We offer medical detox services for the following:
Alcohol is one of the few substances that can result in death during withdrawal. Fortunately, alcohol withdrawal syndrome (AWS) can be treated using medication-assisted therapy (MAT), an approach which significantly reduces the likelihood of life-threatening symptoms occurring.
According to research, about 1 in 20 people who suffer from alcohol withdrawal syndrome also experience delirium tremens, a reaction characterized by severe confusion, disorientation, hallucinations, and seizures. Among those, 5% will die, but studies show that this rate drops significantly when medical care is received.
Without medical care, patients with liver cirrhosis, pneumonia, or other chronic illnesses may also be more likely to die during withdrawal syndrome.
Opioid/Opiate Abuse and Addiction
Opiates and opioids are powerful painkillers that also have a high potential for abuse and addiction. Opioids and opiates include both prescription analgesics such as morphine and oxycodone, as well as illegal street drugs such as heroin and illicitly-made fentanyl.
While withdrawal symptoms from opiates/opioids are rarely fatal, they are extremely unpleasant and often painful. Also known as being “dope sick,” the intense withdrawal symptoms from these drugs, without supervision and medical assistance, are often the main catalysts for relapse.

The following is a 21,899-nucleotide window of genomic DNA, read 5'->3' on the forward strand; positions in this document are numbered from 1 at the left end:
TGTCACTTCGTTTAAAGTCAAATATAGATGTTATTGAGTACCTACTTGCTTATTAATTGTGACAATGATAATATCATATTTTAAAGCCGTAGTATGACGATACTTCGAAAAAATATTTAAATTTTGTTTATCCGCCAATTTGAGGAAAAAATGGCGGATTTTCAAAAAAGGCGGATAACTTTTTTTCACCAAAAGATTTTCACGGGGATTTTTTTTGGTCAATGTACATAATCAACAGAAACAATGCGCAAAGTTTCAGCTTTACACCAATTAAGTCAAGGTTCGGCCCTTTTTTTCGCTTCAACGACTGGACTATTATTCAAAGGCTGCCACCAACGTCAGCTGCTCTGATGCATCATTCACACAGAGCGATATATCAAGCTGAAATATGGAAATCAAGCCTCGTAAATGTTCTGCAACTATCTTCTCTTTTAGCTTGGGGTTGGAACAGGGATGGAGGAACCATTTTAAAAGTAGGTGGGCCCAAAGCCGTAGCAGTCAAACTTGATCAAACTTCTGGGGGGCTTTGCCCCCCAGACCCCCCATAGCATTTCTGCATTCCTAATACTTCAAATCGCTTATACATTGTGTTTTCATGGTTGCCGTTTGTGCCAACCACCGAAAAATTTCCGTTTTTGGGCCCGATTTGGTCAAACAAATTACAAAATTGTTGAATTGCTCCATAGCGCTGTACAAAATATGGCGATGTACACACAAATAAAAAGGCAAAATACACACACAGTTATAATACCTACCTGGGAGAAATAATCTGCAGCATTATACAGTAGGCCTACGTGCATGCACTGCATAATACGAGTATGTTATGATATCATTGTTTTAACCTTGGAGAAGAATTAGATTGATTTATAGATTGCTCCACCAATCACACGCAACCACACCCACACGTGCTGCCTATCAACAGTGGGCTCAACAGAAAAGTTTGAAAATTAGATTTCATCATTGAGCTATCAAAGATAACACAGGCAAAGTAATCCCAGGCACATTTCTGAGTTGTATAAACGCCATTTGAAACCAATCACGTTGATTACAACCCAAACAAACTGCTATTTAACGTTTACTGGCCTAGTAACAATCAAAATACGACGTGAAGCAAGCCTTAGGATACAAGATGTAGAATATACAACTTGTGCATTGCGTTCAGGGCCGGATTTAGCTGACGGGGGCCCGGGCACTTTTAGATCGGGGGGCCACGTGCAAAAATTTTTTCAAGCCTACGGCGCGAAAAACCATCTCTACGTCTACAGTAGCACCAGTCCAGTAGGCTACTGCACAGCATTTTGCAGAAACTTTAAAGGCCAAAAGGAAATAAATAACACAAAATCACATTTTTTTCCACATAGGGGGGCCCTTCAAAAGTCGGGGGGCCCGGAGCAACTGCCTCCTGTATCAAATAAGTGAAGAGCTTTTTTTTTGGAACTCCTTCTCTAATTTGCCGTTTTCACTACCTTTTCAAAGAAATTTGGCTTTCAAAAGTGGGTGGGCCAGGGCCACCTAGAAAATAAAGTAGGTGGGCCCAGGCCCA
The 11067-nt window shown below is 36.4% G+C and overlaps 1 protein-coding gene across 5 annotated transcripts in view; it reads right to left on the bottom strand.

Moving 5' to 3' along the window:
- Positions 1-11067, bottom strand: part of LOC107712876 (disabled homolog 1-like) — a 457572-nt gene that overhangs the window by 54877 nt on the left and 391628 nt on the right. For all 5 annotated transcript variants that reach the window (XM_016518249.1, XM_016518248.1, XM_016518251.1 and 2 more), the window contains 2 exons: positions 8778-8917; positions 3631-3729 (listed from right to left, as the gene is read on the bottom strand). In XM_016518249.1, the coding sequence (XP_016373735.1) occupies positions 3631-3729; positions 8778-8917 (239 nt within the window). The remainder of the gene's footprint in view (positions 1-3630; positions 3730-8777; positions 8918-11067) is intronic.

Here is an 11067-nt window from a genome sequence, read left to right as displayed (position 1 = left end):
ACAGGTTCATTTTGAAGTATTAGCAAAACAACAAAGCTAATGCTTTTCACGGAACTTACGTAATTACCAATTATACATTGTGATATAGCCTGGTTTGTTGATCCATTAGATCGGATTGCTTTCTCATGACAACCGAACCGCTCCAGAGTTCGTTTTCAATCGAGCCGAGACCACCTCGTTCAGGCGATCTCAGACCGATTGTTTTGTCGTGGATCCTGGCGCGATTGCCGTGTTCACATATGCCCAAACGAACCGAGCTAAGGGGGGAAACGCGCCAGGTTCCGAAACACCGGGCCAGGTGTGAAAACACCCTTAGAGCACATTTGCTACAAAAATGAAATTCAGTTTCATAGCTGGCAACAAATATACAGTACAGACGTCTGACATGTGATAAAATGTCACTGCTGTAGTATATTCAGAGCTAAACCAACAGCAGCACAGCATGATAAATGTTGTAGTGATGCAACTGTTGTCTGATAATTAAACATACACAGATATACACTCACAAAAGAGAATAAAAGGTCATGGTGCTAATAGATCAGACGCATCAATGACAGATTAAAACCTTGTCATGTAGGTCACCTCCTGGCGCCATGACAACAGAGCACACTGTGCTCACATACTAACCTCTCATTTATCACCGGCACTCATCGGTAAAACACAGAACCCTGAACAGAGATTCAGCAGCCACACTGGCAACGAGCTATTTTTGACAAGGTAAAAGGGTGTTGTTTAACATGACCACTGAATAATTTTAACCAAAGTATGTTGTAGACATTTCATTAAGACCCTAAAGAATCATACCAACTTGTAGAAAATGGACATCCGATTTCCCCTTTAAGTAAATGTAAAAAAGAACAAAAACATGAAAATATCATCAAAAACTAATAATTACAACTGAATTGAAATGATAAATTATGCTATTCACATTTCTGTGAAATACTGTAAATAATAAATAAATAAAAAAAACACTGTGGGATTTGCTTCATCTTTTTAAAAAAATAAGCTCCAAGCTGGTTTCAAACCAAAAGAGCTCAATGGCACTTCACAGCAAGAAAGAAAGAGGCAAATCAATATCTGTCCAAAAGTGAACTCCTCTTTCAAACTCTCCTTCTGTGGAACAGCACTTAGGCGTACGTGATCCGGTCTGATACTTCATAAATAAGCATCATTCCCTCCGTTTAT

Like alcohol, opioid/opiate withdrawal syndromes can be treated with MAT, which includes opioid replacement therapy medications such as methadone and suboxone.
Prescription Drug Addiction
In addition to prescription painkillers, many patients also become addicted to other prescription drugs, including benzodiazepines (anti-anxiety medications) and amphetamines (stimulants such as Adderall.) Other potentially addictive drugs include muscle relaxers and sedatives/hypnotics such as Ambien and Lunesta.
Cocaine and Methamphetamine
Cocaine and meth are illicit stimulants, and while withdrawal symptoms are rarely fatal, they are highly unpleasant. Meth withdrawal can be especially long-lasting (up to a week or longer) and without medical supervision, persons suffering are at an increased risk for relapse.